VOD film review: Girlhood (2014, Bande de filles)
Coming of age8
Victoria Curatolo | On 05, Jul 2020
Director: Céline Sciamma
Cast: Karidja Touré, Assa Sylla, Lindsay Karamoh, Mariétou Touré
Watch Girlhood online in the UK: BFI Player / iTunes / Prime Video (Buy/Rent) / TalkTalk TV / Rakuten TV / Google Play / Sky Store
When Girlhood was initially released back in 2014, Céline Sciamma had already received universal praise for her coming-of-age dramas Water Lilies (2007) and Tomboy (2011), both of which focused on identity and sexuality. Her third directorial release would complete her Girlhood trilogy – 2019’s Portrait of a Lady On Fire could easily render the trilogy a franchise – and suitably fit the title of the same name.
Girlhood follows the life of 16-year-old Marieme (Karidja Touré) who lives in the housing projects of Paris with her younger sisters, working mother and abusive older brother. Despite playing football and maintaining a strong work ethic, her social status and intellect let her down forcing her into a vocational course instead of going on to high school like the majority of her classmates. Cleaning is her only current prospect for a job, and after a crush on a local boy leads her to an encounter with three older bullies – Lady (Assa Sylla), Adiatou (Lindsay Karamoh) and Fily (Mariétou Touré) – she subsequently drops out of school and joins their gang.
Marieme fills her days with petty crime, antagonising shop workers and getting into fights. She accepts the path that has apparently been laid out for her, and becomes defined and constrained by society’s stereotyped role of “black thug”.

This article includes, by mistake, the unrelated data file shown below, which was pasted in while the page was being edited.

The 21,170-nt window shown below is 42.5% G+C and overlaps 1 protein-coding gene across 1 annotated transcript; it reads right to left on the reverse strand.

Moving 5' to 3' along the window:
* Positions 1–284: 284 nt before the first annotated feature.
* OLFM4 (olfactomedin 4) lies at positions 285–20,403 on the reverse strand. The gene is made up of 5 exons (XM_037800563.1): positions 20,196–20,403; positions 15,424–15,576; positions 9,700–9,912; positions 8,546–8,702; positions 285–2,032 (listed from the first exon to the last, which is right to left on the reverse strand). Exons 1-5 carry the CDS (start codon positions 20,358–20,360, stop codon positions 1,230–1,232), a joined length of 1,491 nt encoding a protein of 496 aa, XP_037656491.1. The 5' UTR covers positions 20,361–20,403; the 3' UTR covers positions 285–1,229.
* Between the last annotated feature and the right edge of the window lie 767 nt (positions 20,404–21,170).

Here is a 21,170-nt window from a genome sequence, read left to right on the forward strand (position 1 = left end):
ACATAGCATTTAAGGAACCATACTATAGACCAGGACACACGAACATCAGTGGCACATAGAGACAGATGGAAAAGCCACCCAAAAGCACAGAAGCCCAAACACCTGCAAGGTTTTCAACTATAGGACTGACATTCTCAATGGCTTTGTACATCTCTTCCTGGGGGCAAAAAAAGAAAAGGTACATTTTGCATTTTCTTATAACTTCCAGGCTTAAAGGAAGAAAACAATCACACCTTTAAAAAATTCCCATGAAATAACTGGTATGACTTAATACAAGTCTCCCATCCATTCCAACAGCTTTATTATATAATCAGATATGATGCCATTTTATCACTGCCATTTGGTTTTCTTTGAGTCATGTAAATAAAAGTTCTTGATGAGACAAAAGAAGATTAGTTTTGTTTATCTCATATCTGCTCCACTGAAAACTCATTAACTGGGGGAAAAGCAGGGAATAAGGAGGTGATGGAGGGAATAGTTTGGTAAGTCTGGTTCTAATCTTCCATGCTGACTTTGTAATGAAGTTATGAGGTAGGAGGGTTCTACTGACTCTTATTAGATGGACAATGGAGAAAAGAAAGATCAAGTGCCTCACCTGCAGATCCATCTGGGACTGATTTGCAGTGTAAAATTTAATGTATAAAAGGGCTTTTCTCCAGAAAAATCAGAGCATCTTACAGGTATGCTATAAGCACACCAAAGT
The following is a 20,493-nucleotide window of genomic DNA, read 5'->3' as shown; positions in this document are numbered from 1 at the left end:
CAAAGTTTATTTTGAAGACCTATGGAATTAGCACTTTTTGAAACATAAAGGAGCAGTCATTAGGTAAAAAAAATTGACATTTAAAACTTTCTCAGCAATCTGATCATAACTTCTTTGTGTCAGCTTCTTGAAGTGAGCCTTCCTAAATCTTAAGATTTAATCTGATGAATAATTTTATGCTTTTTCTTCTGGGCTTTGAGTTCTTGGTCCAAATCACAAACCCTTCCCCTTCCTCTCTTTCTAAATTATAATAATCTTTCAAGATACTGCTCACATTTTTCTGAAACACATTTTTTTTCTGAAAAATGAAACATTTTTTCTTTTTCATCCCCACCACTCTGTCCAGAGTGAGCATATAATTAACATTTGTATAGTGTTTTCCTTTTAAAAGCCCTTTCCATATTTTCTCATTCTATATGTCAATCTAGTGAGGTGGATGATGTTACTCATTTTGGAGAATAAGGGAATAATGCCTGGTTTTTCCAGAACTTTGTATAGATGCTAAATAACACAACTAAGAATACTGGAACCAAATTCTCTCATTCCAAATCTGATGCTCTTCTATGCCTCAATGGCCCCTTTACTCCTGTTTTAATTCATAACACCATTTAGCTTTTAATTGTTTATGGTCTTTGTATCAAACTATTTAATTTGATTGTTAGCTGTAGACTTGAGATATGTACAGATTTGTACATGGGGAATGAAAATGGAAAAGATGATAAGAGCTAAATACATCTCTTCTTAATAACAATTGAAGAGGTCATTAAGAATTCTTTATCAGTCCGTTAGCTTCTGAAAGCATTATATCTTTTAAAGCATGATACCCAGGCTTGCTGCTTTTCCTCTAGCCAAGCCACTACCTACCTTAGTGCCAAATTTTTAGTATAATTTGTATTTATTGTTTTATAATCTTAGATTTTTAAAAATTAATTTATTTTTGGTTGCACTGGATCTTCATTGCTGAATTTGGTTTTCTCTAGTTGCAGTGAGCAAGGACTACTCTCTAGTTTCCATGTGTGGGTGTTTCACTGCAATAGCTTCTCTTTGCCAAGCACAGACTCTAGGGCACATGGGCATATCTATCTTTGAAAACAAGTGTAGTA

It is now famously know that when Sciamma was casting the role of Marieme and her fellow gang members that she sought out drama and theatre schools across France to find that they were all prominently white. Sciamma resorted to auditioning non-professional eventually finding and casting Karidja Touré in a role that’s now hard to imagine anyone else playing.
As in her previous films, Sciamma once again evokes the hardships and ambiguity of adolescence and femininity, this time examining the tribulations of class and race in an ever-challenging society (something she was criticised for). Girlhood is a coming-of-age story seen through the eyes of a confused and struggling teenager, something we can all – despite race or gender – can resonate with. The desire and need to belong is a part of humanity that will never fade, and the tragedy of changing everything about yourself – like Marieme does, from her hair to her clothes and even her name – is captured more powerfully in Girlhood that any other film in recent years.
The film’s most renowned scene sees the girls in a hotel room that they paid for by stealing, smoking cannabis and wearing clothes with the tags still on. They stop for a moment and unite by singing and dancing to Rhianna’s Diamonds. The scene depicts true solidarity and the potential to be young and free, something all of us desire. The scene is easily one of the most powerful and iconic of the last ten years, and one that no doubt will remain so in cinema history.
Since its release in 2014, many have associated Girlhood with Richard Linklater’s Boyhood, Noel Clarke’s Kidulthood and Mathieu Kassovitz’s La Haine. However, it is evident now more than ever that this is a film that doesn’t blend in, but stands in a league of its own, marching to the beat of its own drum – one of Rhianna’s no doubt, and rightly so.
Girlhood is available now on BFI Player, as part of a £4.99 monthly subscription.